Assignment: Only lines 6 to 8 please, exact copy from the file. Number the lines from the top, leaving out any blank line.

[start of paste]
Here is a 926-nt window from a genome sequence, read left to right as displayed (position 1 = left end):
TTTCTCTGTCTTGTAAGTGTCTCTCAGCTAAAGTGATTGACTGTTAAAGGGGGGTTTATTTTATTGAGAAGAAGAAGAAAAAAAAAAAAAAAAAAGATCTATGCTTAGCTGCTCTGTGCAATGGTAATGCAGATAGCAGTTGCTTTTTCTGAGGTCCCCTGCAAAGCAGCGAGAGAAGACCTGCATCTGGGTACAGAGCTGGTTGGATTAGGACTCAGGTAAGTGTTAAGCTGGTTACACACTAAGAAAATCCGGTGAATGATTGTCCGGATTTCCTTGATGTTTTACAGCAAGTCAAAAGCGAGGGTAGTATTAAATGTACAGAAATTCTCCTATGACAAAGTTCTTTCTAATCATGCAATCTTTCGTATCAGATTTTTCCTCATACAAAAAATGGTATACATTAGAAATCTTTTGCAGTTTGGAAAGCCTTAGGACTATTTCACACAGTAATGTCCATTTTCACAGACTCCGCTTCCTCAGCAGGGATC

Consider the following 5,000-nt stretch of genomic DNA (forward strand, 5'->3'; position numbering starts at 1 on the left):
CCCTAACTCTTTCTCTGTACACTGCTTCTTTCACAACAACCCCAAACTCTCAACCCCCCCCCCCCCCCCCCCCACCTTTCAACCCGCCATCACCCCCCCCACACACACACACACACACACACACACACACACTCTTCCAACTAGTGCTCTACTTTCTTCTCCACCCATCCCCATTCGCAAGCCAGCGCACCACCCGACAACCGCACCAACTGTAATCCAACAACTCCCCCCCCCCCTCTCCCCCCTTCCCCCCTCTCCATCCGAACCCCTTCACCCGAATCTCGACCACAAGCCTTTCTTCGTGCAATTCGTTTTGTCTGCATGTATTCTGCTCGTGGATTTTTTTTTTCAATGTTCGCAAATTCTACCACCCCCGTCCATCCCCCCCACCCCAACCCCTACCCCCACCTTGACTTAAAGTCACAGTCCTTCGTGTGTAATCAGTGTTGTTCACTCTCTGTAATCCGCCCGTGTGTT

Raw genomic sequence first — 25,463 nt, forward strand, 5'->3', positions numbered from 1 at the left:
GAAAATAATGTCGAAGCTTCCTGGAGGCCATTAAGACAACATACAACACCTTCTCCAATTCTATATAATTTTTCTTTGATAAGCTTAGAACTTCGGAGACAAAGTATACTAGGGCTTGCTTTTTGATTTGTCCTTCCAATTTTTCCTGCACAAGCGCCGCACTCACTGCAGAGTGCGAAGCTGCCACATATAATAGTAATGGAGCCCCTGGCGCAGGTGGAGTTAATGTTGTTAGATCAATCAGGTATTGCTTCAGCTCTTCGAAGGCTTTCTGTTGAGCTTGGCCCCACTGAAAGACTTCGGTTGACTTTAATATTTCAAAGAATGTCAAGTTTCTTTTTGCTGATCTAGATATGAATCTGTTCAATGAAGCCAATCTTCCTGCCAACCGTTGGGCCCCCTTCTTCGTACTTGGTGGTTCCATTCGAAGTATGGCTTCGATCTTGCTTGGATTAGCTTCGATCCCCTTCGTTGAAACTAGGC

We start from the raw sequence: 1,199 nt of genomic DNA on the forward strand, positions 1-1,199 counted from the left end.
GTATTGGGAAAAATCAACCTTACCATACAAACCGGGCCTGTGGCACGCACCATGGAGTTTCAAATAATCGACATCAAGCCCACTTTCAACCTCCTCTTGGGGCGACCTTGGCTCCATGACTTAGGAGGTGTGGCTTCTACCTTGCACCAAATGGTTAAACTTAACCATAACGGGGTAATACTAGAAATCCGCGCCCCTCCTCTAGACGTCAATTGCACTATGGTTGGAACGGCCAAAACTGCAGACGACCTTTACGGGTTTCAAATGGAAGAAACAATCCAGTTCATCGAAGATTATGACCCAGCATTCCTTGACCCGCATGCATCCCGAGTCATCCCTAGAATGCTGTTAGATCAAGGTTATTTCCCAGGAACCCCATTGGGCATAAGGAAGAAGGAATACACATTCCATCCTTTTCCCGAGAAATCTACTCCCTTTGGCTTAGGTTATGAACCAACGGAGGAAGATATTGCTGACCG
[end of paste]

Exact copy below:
GAAAATAATGTCGAAGCTTCCTGGAGGCCATTAAGACAACATACAACACCTTCTCCAATTCTATATAATTTTTCTTTGATAAGCTTAGAACTTCGGAGACAAAGTATACTAGGGCTTGCTTTTTGATTTGTCCTTCCAATTTTTCCTGCACAAGCGCCGCACTCACTGCAGAGTGCGAAGCTGCCACATATAATAGTAATGGAGCCCCTGGCGCAGGTGGAGTTAATGTTGTTAGATCAATCAGGTATTGCTTCAGCTCTTCGAAGGCTTTCTGTTGAGCTTGGCCCCACTGAAAGACTTCGGTTGACTTTAATATTTCAAAGAATGTCAAGTTTCTTTTTGCTGATCTAGATATGAATCTGTTCAATGAAGCCAATCTTCCTGCCAACCGTTGGGCCCCCTTCTTCGTACTTGGTGGTTCCATTCGAAGTATGGCTTCGATCTTGCTTGGATTAGCTTCGATCCCCTTCGTTGAAACTAGGC

We start from the raw sequence: 1,199 nt of genomic DNA on the forward strand, positions 1-1,199 counted from the left end.
GTATTGGGAAAAATCAACCTTACCATACAAACCGGGCCTGTGGCACGCACCATGGAGTTTCAAATAATCGACATCAAGCCCACTTTCAACCTCCTCTTGGGGCGACCTTGGCTCCATGACTTAGGAGGTGTGGCTTCTACCTTGCACCAAATGGTTAAACTTAACCATAACGGGGTAATACTAGAAATCCGCGCCCCTCCTCTAGACGTCAATTGCACTATGGTTGGAACGGCCAAAACTGCAGACGACCTTTACGGGTTTCAAATGGAAGAAACAATCCAGTTCATCGAAGATTATGACCCAGCATTCCTTGACCCGCATGCATCCCGAGTCATCCCTAGAATGCTGTTAGATCAAGGTTATTTCCCAGGAACCCCATTGGGCATAAGGAAGAAGGAATACACATTCCATCCTTTTCCCGAGAAATCTACTCCCTTTGGCTTAGGTTATGAACCAACGGAGGAAGATATTGCTGACCG